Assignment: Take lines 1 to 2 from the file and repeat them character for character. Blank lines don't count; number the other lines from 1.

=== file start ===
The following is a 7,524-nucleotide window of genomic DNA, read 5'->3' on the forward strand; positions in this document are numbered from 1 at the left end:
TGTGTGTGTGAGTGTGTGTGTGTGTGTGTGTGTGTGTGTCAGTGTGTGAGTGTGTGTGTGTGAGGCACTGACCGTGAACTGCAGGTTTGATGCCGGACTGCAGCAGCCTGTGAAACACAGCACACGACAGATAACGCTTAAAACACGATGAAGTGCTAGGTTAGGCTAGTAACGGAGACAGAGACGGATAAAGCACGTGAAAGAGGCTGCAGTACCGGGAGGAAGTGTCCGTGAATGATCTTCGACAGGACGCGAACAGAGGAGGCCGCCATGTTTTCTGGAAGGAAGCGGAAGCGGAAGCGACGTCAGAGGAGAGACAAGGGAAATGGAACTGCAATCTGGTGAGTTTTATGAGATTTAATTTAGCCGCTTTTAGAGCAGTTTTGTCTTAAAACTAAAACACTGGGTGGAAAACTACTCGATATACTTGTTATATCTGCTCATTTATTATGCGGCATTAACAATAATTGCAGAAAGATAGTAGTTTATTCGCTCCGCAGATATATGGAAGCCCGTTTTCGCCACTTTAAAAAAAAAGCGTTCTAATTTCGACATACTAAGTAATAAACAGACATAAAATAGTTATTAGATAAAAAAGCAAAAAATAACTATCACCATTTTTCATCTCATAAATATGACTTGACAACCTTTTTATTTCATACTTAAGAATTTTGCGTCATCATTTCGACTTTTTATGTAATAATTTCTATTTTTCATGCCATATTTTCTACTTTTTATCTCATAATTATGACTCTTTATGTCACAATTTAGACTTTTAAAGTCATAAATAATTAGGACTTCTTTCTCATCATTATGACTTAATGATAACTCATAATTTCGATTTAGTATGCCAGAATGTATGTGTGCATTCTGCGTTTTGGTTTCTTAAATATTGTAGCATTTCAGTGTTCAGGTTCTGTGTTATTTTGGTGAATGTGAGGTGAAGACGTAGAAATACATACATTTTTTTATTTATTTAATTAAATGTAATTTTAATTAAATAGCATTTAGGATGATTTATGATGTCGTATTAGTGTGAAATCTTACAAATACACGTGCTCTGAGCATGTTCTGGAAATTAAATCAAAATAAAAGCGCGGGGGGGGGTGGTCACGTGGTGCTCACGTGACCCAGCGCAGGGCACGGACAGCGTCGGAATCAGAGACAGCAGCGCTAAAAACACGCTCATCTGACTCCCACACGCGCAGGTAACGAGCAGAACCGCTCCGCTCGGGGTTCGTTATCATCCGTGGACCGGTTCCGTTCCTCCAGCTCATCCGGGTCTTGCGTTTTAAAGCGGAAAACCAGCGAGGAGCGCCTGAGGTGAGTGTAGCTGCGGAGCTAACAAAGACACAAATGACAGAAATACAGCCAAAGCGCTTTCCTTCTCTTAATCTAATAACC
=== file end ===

The following is a 7,524-nucleotide window of genomic DNA, read 5'->3' on the forward strand; positions in this document are numbered from 1 at the left end:
TGTGTGTGTGAGTGTGTGTGTGTGTGTGTGTGTGTGTGTCAGTGTGTGAGTGTGTGTGTGTGAGGCACTGACCGTGAACTGCAGGTTTGATGCCGGACTGCAGCAGCCTGTGAAACACAGCACACGACAGATAACGCTTAAAACACGATGAAGTGCTAGGTTAGGCTAGTAACGGAGACAGAGACGGATAAAGCACGTGAAAGAGGCTGCAGTACCGGGAGGAAGTGTCCGTGAATGATCTTCGACAGGACGCGAACAGAGGAGGCCGCCATGTTTTCTGGAAGGAAGCGGAAGCGGAAGCGACGTCAGAGGAGAGACAAGGGAAATGGAACTGCAATCTGGTGAGTTTTATGAGATTTAATTTAGCCGCTTTTAGAGCAGTTTTGTCTTAAAACTAAAACACTGGGTGGAAAACTACTCGATATACTTGTTATATCTGCTCATTTATTATGCGGCATTAACAATAATTGCAGAAAGATAGTAGTTTATTCGCTCCGCAGATATATGGAAGCCCGTTTTCGCCACTTTAAAAAAAAAGCGTTCTAATTTCGACATACTAAGTAATAAACAGACATAAAATAGTTATTAGATAAAAAAGCAAAAAATAACTATCACCATTTTTCATCTCATAAATATGACTTGACAACCTTTTTATTTCATACTTAAGAATTTTGCGTCATCATTTCGACTTTTTATGTAATAATTTCTATTTTTCATGCCATATTTTCTACTTTTTATCTCATAATTATGACTCTTTATGTCACAATTTAGACTTTTAAAGTCATAAATAATTAGGACTTCTTTCTCATCATTATGACTTAATGATAACTCATAATTTCGATTTAGTATGCCAGAATGTATGTGTGCATTCTGCGTTTTGGTTTCTTAAATATTGTAGCATTTCAGTGTTCAGGTTCTGTGTTATTTTGGTGAATGTGAGGTGAAGACGTAGAAATACATACATTTTTTTATTTATTTAATTAAATGTAATTTTAATTAAATAGCATTTAGGATGATTTATGATGTCGTATTAGTGTGAAATCTTACAAATACACGTGCTCTGAGCATGTTCTGGAAATTAAATCAAAATAAAAGCGCGGGGGGGGGTGGTCACGTGGTGCTCACGTGACCCAGCGCAGGGCACGGACAGCGTCGGAATCAGAGACAGCAGCGCTAAAAACACGCTCATCTGACTCCCACACGCGCAGGTAACGAGCAGAACCGCTCCGCTCGGGGTTCGTTATCATCCGTGGACCGGTTCCGTTCCTCCAGCTCATCCGGGTCTTGCGTTTTAAAGCGGAAAACCAGCGAGGAGCGCCTGAGGTGAGTGTAGCTGCGGAGCTAACAAAGACACAAATGACAGAAATACAGCCAAAGCGCTTTCCTTCTCTTAATCTAATAACC